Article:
Style Yves Saint Laurent’s love for Morocco

Yves Saint Laurent’s love for Morocco

Andrea Tuzio

There is a love story involving one of the greatest designers of all time and a country, a city in particular, which with its golden glimpses, wild flora, unique architecture, warmth and friendliness of people knew how to carve a special place in the heart of Yves Saint Laurent.
We are talking about Morocco and Marrakech in particular, the “red city”.

This wonderful and inseparable relationship was born in 1966, 5 years after the birth of his Maison when, together with his partner in life and work Pierre Bergé, he chose the Moroccan city as a destination for a pleasure trip. There they discovered what would become a place of escape first of all and a favorite destination, the Majorelle Garden, “an oasis where the colors of Matisse are mixed with those of nature”.

But let’s take a step back.
The name of the Majorelle gardens derives from that of the painter Jacques Majorelle, son of the French cabinetmaker and designer Louis Majorelle, who in 1919 chose as his home Marrakech and precisely the Medina (the old city). Between 1922 and 1923 he bought a millstone in the north-west of the Medina and, in 1931, commissioned the architect Paul Sinoir to build a Moorish-style villa inside the palm grove.
The house was structured in this way: on the ground floor, there was his large studio while the actual house was on the second floor.
The villa was further embellished by the Majorelle blue walls, a sort of cobalt blue invented by the French painter himself and opened to the public in 1947.

Majorelle was a lover of botany and, inspired by traditional Moroccan gardens, created his own botanical garden. What came out was an incredible and lush tropical garden that surrounded the house, a sort of cathedral made of impressionist shapes and colors, built on a long central basin with several different environments.
A living and moving work of art, with exotic and rare plants, embellished and adorned with fountains, ponds, ceramic vases, paths, and much more.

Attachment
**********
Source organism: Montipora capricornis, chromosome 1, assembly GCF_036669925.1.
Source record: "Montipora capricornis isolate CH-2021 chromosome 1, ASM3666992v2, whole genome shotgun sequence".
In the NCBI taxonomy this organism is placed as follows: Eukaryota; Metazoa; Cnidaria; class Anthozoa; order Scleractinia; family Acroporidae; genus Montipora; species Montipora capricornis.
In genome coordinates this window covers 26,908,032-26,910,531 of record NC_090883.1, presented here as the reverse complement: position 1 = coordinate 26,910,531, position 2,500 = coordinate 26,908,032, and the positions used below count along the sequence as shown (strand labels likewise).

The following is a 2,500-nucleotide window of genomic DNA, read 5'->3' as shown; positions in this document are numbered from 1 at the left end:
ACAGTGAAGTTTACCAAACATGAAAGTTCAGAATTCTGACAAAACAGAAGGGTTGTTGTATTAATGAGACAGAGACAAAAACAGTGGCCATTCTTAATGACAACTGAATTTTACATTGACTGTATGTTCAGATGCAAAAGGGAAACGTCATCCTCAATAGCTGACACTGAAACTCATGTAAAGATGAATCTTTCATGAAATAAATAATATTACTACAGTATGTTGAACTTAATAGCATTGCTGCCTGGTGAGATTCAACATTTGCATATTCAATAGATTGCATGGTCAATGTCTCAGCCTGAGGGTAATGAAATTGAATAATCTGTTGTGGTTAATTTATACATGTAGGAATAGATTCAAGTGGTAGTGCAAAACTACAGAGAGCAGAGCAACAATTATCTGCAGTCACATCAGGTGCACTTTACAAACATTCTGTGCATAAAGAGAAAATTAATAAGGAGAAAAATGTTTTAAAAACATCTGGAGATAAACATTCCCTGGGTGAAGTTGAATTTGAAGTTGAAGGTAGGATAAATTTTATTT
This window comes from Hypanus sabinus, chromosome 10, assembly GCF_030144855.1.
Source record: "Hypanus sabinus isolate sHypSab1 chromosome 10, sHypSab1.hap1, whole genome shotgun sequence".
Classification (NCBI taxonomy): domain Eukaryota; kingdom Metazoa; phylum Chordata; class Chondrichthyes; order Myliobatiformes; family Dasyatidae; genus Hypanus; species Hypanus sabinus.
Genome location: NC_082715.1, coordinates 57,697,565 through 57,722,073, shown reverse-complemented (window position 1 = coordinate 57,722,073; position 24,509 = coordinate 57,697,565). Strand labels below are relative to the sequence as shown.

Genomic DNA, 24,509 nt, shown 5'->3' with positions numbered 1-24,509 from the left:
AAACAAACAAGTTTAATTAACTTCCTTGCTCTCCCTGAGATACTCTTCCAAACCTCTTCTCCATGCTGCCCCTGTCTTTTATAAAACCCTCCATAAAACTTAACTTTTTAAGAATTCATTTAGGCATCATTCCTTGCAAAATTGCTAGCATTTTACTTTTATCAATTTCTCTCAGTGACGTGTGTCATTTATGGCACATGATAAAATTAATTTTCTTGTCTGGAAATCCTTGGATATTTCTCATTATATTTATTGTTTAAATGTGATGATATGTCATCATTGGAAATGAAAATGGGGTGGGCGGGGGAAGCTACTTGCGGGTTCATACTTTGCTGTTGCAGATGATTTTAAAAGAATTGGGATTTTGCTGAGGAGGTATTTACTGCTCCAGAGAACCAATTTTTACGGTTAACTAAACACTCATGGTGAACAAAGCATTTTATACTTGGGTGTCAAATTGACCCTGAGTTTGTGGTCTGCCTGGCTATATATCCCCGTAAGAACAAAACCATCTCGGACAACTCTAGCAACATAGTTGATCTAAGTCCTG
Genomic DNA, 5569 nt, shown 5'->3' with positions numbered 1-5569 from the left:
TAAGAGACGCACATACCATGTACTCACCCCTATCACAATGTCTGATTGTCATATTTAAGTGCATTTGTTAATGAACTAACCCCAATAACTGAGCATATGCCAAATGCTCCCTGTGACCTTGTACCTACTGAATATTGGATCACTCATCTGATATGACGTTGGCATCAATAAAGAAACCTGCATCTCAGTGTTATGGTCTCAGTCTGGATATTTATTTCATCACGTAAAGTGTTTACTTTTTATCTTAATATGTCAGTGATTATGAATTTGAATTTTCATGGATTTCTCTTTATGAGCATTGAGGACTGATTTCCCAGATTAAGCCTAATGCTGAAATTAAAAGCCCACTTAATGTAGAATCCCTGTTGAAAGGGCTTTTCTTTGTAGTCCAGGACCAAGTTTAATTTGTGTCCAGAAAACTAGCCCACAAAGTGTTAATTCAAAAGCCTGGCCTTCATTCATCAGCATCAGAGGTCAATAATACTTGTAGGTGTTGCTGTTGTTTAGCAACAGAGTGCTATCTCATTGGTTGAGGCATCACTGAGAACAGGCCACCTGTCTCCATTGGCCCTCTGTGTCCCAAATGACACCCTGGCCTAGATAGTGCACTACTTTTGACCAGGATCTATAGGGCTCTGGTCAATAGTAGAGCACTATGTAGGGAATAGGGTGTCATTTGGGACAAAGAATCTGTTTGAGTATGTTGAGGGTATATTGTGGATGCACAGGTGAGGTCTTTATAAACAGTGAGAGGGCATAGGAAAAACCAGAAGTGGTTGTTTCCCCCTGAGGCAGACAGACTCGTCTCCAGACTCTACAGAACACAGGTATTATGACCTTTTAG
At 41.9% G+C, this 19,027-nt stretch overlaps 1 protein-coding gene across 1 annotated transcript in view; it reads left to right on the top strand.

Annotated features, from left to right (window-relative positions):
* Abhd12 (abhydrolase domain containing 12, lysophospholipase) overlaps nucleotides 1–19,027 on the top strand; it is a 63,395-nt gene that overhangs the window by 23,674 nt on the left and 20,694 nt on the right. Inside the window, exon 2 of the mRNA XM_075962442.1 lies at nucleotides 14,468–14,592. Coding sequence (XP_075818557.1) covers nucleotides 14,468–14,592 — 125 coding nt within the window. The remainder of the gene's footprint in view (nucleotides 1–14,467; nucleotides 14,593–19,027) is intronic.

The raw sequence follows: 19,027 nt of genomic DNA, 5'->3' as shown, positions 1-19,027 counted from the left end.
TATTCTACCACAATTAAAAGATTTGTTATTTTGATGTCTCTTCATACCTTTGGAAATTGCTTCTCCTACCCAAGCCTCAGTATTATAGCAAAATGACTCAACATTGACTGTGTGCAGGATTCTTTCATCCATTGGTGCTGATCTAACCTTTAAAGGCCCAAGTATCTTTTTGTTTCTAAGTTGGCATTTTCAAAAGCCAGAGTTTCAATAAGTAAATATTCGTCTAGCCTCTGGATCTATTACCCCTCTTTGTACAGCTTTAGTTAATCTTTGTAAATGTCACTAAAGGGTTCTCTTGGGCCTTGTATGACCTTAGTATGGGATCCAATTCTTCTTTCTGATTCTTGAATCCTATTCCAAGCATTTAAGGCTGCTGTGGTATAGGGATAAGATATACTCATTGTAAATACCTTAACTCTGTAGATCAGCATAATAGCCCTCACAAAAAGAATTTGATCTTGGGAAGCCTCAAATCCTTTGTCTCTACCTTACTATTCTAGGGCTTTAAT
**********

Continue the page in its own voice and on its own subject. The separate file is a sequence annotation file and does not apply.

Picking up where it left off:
Going back to 1966 and Yves Saint Laurent and Pierre Bergé’s trip to Marrakech, the two discovered the gardens and were delighted.

At that time Majorelle Garden was in a state of semi-abandonment due to high running costs and Majorelle was forced to sell. The garden remained practically unattended. The greatest danger was that of demolition but Saint Laurent could not allow it.

He bought the entire complex in 1980, including the wonderful house of the French artist who was renamed Villa Oasis, restoring it with maniacal attention and choosing to live there. 

The garden was owned by Yves Saint Laurent and Pierre Bergé until 2008 when, after the death of the French designer, his ashes were scattered in the rose garden inside the garden. 

Since 2010 the property is owned by the Foundation Pierre Bergé – Yves Saint Laurent and since 2011 the management is entrusted to the Fondation Jardin Majorelle, a non-profit organization in Marrakech. The development of the garden is still in progress and they are one of the main tourist attractions of Marrakech and attract more than 700,000 visitors every year.

Pierre Bergé was the director of the foundation dedicated to the garden until his death in September 2017.

The villa is home to the Musée Pierre Bergé des Arts Berbères while the former atelier of Majorelle has become the Museum of Islamic Art in Marrakech which houses a collection of North African fabrics from the personal collection of Saint-Laurent, as well as ceramics and jewelry.

In October 2017, Bergé inaugurated the Musée Yves Saint Laurent de Marrakech located a short distance from the Majorelle gardens, in the street named after the French designer.

Built-in terracotta, cement and compacted earth and made by the French architectural firm Studio KO, which has tried to incorporate the lines of the YSL logo into the structure while still embracing the traditional aesthetic that surrounds it. 

The museum boasts permanent and temporary exhibition spaces, some rooms are temperature-controlled to protect the extensive archive collection that includes thousands of original Saint Laurent sketches. There is also an auditorium and a research library that houses a series of books ranging from Arabic and Berber literature and culture to the creations of the French designer. 

We start by talking about a love story that began in 1966 at a stroke and continues today in the memory of Yves Saint Laurent and Pierre Bergé, two iconic figures from the world of fashion and culture of all time.

Written by Andrea Tuzio
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